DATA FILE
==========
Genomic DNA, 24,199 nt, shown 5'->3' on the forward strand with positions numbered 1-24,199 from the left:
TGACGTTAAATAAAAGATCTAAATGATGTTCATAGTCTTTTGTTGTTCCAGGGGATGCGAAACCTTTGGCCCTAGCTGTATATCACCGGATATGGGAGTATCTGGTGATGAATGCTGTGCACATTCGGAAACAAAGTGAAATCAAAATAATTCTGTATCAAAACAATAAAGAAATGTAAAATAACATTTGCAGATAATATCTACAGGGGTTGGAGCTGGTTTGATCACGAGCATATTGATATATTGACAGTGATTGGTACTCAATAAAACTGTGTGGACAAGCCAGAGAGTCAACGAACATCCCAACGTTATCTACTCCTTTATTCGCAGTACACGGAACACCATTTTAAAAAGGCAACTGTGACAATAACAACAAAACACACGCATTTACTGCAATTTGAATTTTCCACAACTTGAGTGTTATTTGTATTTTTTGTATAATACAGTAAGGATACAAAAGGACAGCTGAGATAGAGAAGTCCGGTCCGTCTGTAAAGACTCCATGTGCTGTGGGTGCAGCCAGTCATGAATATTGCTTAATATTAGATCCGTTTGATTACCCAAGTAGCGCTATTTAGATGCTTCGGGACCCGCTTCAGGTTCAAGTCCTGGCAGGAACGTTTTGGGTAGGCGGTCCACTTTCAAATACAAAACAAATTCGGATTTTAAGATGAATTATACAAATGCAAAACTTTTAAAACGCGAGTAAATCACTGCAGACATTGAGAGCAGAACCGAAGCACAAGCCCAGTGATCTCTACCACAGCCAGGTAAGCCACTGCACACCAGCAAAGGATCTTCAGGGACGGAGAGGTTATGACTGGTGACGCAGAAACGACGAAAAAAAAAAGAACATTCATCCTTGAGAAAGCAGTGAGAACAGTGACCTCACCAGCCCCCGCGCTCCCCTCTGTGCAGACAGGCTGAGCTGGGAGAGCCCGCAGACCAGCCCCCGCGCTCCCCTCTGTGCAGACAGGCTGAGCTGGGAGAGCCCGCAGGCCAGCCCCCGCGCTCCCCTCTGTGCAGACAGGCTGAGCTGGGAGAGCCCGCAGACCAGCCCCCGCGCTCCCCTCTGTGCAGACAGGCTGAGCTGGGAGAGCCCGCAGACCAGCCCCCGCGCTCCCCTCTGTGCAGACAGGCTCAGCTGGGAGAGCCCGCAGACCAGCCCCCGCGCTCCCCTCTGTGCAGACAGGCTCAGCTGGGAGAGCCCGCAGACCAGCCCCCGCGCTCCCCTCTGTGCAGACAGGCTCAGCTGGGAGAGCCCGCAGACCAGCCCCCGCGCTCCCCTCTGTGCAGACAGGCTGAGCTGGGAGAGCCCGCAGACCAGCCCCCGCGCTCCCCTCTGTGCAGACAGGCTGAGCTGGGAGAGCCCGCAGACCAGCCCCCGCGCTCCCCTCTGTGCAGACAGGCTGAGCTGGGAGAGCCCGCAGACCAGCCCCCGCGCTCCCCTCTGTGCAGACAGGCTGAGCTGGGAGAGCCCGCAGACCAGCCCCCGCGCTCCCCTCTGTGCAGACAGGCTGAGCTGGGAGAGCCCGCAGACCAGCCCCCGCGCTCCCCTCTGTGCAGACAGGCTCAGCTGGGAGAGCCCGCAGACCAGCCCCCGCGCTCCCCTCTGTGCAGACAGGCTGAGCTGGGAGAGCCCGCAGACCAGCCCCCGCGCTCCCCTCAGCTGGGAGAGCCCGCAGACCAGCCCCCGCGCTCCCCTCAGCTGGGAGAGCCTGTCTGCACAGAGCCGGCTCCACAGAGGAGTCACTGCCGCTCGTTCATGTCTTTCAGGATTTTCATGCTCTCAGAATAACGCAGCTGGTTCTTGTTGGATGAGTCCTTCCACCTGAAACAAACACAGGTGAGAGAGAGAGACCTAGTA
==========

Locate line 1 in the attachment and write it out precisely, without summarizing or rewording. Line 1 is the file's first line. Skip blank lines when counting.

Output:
Genomic DNA, 24,199 nt, shown 5'->3' on the forward strand with positions numbered 1-24,199 from the left: